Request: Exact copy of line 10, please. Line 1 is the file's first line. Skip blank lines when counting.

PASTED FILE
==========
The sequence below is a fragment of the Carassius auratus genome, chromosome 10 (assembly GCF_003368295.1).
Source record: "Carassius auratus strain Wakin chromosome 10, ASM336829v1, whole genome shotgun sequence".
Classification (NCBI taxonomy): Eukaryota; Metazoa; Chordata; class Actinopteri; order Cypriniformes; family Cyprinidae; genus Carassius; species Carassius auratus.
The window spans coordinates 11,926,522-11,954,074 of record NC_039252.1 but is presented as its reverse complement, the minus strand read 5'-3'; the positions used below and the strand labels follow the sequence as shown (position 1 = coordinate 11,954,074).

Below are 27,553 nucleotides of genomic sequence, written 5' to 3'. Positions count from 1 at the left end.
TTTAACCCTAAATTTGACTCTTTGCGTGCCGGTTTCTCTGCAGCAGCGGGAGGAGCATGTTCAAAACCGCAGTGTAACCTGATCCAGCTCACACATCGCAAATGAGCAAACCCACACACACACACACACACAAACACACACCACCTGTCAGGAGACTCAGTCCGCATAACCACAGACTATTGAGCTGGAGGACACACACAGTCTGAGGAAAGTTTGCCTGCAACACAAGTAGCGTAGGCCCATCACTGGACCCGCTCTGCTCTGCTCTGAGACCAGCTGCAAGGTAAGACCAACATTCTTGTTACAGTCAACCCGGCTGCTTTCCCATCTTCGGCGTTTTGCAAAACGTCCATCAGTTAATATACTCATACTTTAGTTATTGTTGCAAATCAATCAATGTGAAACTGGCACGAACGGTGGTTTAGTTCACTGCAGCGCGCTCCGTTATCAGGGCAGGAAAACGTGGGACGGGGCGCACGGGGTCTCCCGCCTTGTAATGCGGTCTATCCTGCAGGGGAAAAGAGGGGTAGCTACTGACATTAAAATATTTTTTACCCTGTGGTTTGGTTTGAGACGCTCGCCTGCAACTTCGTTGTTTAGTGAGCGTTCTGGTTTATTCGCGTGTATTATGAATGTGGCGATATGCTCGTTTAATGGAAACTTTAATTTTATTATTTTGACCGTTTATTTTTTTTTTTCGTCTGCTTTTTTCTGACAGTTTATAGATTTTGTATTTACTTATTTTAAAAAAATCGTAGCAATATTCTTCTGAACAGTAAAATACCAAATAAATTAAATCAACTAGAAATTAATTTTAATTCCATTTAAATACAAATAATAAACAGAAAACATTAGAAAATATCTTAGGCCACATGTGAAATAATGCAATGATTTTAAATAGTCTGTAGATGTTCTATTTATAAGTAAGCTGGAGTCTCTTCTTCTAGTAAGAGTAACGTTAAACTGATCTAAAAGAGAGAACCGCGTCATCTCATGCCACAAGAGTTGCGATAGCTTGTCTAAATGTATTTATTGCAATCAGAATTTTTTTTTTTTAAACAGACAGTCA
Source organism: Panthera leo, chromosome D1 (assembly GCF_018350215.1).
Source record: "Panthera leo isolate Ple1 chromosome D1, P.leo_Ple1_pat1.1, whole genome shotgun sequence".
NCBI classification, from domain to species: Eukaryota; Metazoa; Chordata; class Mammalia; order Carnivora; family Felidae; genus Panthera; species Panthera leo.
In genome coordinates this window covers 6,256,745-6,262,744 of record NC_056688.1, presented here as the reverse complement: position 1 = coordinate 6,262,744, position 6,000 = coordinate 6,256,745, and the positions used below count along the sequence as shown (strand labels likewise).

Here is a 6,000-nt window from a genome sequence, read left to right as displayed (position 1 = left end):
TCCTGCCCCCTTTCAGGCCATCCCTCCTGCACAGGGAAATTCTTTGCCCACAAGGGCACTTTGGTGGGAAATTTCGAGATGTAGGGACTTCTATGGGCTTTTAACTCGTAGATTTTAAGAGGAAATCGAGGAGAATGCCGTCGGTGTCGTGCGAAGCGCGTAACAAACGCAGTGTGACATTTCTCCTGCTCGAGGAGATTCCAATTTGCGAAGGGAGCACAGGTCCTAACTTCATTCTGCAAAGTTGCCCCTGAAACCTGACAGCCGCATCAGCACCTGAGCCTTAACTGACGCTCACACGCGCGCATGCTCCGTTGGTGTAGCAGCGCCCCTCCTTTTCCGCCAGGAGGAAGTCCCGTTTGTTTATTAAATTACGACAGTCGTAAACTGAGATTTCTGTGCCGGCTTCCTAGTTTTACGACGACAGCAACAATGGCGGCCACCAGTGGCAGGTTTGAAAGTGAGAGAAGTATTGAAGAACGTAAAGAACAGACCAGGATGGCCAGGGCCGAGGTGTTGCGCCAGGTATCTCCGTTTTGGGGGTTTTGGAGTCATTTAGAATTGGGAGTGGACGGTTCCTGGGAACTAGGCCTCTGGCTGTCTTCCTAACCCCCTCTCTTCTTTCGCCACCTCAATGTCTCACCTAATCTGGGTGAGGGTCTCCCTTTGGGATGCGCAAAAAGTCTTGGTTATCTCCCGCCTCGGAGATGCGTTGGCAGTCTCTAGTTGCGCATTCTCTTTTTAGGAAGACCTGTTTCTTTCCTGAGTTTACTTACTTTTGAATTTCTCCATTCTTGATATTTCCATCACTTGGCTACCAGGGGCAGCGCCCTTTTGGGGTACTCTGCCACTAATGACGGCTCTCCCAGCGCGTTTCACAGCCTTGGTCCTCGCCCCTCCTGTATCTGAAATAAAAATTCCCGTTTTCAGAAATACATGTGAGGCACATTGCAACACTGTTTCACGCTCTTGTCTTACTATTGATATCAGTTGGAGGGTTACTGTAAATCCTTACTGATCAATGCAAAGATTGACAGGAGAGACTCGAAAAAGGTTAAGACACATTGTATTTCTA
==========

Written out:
In genome coordinates this window covers 6,256,745-6,262,744 of record NC_056688.1, presented here as the reverse complement: position 1 = coordinate 6,262,744, position 6,000 = coordinate 6,256,745, and the positions used below count along the sequence as shown (strand labels likewise).